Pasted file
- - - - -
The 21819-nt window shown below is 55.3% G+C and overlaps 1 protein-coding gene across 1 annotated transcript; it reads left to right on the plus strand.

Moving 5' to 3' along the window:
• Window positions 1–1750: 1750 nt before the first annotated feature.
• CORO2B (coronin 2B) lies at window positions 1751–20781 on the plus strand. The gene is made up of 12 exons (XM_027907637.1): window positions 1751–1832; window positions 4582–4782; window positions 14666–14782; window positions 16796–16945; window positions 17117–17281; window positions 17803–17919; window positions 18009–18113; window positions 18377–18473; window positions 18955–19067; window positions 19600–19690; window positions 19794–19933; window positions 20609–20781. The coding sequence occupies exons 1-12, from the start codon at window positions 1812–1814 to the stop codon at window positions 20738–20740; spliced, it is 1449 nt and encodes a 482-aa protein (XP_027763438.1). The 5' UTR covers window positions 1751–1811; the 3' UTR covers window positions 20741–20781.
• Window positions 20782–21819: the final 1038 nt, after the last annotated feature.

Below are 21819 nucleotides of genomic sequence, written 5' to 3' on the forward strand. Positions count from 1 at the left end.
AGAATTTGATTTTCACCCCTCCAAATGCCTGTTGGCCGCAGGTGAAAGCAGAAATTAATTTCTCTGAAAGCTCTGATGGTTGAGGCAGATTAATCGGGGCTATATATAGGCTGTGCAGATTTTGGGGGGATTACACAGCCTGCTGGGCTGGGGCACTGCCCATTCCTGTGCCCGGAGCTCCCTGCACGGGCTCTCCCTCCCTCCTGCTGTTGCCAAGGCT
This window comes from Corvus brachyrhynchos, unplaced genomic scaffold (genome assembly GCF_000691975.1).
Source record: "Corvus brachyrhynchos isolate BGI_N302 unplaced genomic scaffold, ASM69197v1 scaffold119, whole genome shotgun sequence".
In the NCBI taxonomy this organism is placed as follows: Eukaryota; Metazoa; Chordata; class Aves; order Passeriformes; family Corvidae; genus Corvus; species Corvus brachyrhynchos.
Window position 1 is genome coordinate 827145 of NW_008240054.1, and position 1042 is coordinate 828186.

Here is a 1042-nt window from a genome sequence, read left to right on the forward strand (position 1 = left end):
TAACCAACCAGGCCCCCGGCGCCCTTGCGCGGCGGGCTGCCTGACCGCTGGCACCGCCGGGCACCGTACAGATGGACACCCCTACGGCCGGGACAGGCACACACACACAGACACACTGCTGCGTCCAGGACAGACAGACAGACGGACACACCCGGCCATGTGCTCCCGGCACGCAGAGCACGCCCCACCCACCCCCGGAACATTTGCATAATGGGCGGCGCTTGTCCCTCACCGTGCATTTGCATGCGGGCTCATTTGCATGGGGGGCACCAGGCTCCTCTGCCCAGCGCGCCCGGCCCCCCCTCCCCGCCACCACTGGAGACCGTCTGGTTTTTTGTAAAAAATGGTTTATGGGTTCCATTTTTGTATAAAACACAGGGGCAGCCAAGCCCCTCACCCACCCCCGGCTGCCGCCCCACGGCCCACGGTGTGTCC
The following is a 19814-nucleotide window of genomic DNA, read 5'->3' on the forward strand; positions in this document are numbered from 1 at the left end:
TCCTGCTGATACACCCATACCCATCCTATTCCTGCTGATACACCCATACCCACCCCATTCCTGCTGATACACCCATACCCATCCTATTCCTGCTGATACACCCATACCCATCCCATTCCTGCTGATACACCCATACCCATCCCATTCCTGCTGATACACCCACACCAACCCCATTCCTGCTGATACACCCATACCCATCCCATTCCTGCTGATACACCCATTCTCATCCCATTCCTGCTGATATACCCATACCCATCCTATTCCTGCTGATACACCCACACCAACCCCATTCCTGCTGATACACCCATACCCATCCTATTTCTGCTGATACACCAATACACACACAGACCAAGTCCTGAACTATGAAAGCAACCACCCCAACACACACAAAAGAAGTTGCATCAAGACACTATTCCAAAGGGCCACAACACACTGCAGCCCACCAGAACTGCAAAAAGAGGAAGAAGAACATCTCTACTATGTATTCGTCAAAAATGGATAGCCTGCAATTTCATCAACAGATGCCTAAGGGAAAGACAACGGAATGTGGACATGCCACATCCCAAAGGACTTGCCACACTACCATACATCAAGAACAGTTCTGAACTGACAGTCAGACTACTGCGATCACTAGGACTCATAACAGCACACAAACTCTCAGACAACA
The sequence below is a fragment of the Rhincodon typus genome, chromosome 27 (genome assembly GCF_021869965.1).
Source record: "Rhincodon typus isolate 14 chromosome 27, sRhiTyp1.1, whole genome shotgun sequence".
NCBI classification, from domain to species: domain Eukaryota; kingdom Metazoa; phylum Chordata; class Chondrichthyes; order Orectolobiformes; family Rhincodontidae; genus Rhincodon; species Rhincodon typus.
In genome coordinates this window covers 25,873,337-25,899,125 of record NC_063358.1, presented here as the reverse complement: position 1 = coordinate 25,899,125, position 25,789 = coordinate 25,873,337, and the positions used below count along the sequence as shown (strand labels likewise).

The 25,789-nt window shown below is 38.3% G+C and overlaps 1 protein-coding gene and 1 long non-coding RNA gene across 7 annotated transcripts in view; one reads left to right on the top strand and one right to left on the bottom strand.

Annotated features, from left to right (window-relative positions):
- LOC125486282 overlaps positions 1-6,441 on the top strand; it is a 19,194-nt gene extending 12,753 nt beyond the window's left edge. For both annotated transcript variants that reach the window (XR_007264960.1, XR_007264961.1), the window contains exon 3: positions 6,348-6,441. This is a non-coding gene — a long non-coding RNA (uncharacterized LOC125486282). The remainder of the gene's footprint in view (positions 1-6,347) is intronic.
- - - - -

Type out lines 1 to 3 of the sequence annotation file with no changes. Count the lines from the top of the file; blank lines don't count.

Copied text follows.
The 21819-nt window shown below is 55.3% G+C and overlaps 1 protein-coding gene across 1 annotated transcript; it reads left to right on the plus strand.

Moving 5' to 3' along the window:
• Window positions 1–1750: 1750 nt before the first annotated feature.